U.K. retailers are not being smart about promoting Smart TV's, impacting manufacturers and consumers alike.
That is according to new research from Informa Telecoms & Media, which found that consumers were not being educated about the most basic features of 'net-connected TV's.
Informa estimates that 35% of all TV's sold in the U.K. are "smart," but that is because it is becoming a default technology, not because consumers are seeking them out.
According to a "mystery shopper" survey of "leading retail chains and pay-TV providers," most stores don't have internet connections so they can demonstrate the sets functions. They also don't have dedicated in-store sections and or well-trained sales staffs.
"While some specialist and mass-market retailers are providing an increasingly interactive shopping experience for smart phones and tablets, connected TVs are yet to be held in the same regard," says Andrew Ladbrook, senior analyst at Informa Telecoms & Media, in announcing the results. "Store displays and sales assistants tend to focus on TV screen size and quality when making their recommendations to consumers. It seems that Smart TV features are an afterthought, but with no internet connection in stores their advantages are quite literally not being seen or heard."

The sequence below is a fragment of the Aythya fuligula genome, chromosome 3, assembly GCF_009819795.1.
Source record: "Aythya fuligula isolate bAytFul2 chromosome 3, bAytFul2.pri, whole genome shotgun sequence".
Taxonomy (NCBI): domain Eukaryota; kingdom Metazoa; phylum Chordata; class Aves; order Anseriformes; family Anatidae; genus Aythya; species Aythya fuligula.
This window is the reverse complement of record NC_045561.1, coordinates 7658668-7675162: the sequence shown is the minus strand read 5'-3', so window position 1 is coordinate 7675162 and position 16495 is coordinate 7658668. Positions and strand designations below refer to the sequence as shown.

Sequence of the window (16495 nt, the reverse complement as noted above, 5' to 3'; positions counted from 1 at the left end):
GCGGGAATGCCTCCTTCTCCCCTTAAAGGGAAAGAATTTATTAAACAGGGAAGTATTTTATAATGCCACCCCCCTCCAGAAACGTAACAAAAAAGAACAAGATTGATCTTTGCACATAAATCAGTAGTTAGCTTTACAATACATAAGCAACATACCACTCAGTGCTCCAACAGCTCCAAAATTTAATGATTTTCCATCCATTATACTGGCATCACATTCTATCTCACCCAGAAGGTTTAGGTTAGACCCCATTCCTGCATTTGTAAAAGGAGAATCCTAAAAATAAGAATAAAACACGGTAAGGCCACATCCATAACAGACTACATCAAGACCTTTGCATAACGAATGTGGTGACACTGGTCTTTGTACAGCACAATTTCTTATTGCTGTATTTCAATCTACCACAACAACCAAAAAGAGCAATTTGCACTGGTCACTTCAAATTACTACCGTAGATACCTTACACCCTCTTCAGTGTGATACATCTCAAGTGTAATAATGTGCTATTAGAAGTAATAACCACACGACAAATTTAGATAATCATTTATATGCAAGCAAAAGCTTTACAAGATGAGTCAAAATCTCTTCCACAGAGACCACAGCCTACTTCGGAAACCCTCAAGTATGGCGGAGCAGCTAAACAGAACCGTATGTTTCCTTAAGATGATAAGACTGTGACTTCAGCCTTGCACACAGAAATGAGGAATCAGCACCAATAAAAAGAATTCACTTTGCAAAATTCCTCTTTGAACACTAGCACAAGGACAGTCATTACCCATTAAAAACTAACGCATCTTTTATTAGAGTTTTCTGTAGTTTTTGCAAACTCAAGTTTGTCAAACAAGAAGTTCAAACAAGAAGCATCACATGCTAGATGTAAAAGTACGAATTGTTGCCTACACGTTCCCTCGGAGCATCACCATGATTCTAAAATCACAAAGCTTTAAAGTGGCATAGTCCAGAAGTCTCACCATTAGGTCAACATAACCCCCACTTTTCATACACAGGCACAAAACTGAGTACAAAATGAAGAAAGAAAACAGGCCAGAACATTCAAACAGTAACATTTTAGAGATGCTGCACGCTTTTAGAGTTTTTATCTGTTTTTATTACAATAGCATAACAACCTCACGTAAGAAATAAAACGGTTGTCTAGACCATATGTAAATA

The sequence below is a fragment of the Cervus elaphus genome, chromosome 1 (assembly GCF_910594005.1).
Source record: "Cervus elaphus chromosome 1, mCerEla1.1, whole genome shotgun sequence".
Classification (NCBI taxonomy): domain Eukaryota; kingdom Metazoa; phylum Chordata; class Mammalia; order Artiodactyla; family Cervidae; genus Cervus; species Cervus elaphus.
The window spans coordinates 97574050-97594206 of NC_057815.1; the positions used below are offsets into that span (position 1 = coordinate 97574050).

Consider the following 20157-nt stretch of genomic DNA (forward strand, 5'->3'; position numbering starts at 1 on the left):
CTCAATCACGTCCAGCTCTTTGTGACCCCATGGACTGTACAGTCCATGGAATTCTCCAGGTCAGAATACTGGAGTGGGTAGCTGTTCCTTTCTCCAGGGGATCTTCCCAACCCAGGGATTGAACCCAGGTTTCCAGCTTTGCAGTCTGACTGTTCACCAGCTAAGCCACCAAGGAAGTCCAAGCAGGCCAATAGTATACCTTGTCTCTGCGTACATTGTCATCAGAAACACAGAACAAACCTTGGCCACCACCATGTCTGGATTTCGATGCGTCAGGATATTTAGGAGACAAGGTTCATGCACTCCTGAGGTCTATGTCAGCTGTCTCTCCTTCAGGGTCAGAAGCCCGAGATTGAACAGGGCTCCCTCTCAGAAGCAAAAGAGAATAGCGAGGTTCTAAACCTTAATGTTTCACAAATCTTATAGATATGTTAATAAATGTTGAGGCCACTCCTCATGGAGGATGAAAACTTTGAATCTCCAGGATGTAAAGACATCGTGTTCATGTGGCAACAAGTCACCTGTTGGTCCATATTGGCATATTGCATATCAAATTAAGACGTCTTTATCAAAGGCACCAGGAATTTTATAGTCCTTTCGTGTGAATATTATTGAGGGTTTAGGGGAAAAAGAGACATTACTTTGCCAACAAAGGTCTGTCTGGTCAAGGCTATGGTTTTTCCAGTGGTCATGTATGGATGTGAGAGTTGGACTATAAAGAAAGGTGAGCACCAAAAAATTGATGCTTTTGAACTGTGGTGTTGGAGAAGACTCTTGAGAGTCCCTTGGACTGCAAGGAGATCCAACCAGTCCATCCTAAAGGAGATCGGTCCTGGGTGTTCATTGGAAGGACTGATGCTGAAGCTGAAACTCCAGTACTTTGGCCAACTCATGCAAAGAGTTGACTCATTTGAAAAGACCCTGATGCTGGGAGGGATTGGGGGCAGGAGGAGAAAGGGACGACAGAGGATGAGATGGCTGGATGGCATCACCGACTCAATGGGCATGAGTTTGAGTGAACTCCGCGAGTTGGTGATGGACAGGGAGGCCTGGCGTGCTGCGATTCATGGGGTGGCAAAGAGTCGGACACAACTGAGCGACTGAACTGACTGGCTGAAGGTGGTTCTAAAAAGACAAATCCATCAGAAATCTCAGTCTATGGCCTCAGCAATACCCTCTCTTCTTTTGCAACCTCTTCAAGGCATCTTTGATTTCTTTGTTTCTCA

Both brick-and-mortar and online sites were studied, and Amazon U.K. got the highest marks or offering the "closest thing to a comprehensive shopping experience for connected TVs."
Informa says by contrast, Pay TV providers offer dedicated, well-promoted information to consumers "already strongly aware of what on-demand video services are available to them."
The survey was of leading high street retailers and pay providers BT, Sky and Virgin, with the shopper looking for a connected TV, 32-40-inch screen size. The stores and providers were judged on various factors including "products range and relevance, technical explanations, staff expertise, store experience, website -- where applicable -- and the overall experience."
Contributing editor John Eggerton has been an editor and/or writer on media regulation, legislation and policy for over four decades, including covering the FCC, FTC, Congress, the major media trade associations, and the federal courts. In addition to Multichannel News and Broadcasting + Cable, his work has appeared in Radio World, TV Technology, TV Fax, This Week in Consumer Electronics, Variety and the Encyclopedia Britannica.
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